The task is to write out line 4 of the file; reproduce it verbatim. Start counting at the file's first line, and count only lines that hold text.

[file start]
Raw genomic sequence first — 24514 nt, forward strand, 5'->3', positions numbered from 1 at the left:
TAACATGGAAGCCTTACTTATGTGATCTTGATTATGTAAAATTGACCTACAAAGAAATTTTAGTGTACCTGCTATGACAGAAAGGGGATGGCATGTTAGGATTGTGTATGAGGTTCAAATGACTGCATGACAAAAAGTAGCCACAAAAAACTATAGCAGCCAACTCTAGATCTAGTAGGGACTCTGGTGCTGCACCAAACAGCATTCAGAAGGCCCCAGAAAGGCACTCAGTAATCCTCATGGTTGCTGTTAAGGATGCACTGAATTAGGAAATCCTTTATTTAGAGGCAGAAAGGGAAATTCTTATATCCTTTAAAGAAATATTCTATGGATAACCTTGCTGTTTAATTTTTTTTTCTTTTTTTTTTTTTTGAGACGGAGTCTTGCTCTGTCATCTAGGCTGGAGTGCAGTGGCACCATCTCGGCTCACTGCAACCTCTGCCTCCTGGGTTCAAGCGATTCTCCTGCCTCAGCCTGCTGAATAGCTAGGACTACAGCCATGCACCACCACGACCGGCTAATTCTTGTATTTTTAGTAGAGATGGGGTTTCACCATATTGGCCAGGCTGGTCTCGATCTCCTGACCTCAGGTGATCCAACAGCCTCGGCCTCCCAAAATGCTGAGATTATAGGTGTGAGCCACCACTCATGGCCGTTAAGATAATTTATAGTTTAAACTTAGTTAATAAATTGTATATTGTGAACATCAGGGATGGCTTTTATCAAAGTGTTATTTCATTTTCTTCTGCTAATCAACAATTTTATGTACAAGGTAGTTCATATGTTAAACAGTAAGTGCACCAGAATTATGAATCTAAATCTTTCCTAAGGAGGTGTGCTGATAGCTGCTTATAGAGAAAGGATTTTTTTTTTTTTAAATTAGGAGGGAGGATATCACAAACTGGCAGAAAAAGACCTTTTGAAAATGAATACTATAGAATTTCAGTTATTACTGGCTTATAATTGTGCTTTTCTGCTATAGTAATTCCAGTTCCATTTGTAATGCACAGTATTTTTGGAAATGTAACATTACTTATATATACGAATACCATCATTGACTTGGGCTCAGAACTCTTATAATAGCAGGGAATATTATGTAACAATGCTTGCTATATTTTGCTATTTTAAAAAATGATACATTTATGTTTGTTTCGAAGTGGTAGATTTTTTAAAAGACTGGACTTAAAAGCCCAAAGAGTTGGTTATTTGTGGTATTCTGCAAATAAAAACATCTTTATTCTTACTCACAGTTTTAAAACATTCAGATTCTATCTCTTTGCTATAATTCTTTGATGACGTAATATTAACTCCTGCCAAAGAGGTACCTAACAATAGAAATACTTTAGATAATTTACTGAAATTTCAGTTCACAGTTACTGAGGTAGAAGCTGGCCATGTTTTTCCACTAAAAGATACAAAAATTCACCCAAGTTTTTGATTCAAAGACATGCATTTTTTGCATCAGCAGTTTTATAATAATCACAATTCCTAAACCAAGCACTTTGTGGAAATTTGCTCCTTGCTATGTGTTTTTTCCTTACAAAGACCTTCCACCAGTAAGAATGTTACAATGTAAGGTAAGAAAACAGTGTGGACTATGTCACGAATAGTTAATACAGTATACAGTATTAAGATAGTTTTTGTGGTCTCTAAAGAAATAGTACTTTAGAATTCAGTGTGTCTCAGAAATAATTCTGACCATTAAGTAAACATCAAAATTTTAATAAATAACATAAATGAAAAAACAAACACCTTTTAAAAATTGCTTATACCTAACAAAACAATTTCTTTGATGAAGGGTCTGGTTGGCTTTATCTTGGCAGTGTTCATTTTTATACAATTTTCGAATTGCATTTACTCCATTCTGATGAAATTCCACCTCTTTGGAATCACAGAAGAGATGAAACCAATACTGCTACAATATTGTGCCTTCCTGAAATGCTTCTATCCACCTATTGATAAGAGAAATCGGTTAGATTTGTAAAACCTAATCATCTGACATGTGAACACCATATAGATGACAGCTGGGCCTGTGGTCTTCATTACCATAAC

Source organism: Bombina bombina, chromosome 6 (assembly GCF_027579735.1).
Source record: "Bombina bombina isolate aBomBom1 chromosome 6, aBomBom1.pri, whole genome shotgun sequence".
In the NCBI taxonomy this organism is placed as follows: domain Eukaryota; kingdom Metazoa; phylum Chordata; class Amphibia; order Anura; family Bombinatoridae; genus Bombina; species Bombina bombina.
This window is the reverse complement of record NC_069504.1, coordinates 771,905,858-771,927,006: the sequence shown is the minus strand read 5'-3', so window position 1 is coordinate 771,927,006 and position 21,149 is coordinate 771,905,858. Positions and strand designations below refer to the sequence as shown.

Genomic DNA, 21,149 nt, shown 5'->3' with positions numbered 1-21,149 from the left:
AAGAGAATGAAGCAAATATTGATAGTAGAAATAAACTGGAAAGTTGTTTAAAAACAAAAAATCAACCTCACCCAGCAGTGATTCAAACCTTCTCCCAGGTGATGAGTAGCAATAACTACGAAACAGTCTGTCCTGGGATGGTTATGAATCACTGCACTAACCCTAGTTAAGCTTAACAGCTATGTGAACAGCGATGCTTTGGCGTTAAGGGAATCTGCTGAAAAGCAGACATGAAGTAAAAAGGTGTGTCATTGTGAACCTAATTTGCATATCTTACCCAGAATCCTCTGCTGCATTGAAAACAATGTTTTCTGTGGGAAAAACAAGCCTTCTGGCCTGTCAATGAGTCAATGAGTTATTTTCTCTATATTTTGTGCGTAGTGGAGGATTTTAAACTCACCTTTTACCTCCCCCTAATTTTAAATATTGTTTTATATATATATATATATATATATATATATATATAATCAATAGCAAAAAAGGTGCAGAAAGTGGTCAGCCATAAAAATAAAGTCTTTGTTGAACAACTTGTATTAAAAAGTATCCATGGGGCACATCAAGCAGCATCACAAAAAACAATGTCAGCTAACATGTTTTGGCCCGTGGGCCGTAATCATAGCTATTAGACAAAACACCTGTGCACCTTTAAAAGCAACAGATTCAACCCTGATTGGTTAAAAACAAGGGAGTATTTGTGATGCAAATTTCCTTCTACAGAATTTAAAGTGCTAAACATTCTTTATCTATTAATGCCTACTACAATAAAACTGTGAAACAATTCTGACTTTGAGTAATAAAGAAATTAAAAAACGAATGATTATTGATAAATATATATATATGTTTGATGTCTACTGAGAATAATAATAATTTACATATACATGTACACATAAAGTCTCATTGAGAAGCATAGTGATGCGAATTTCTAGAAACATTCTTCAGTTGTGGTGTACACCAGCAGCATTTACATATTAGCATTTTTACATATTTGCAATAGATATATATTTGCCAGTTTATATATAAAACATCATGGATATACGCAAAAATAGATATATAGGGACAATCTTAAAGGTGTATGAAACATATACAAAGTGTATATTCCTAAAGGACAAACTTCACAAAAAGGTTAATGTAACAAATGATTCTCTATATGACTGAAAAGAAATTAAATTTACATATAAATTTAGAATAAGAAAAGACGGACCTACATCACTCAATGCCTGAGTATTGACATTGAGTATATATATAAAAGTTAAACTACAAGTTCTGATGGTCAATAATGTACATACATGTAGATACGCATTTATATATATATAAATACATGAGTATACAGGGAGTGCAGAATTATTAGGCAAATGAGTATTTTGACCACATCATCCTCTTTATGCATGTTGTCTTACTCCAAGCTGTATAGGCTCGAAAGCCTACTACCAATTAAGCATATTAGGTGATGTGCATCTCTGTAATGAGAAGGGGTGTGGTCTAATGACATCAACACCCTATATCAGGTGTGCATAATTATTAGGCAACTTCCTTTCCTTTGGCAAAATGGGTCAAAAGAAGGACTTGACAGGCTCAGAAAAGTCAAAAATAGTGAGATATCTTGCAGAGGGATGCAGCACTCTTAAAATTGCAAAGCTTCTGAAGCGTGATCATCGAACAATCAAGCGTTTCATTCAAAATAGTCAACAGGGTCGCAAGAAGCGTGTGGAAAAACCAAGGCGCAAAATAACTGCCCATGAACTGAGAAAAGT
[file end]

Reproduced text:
Source record: "Bombina bombina isolate aBomBom1 chromosome 6, aBomBom1.pri, whole genome shotgun sequence".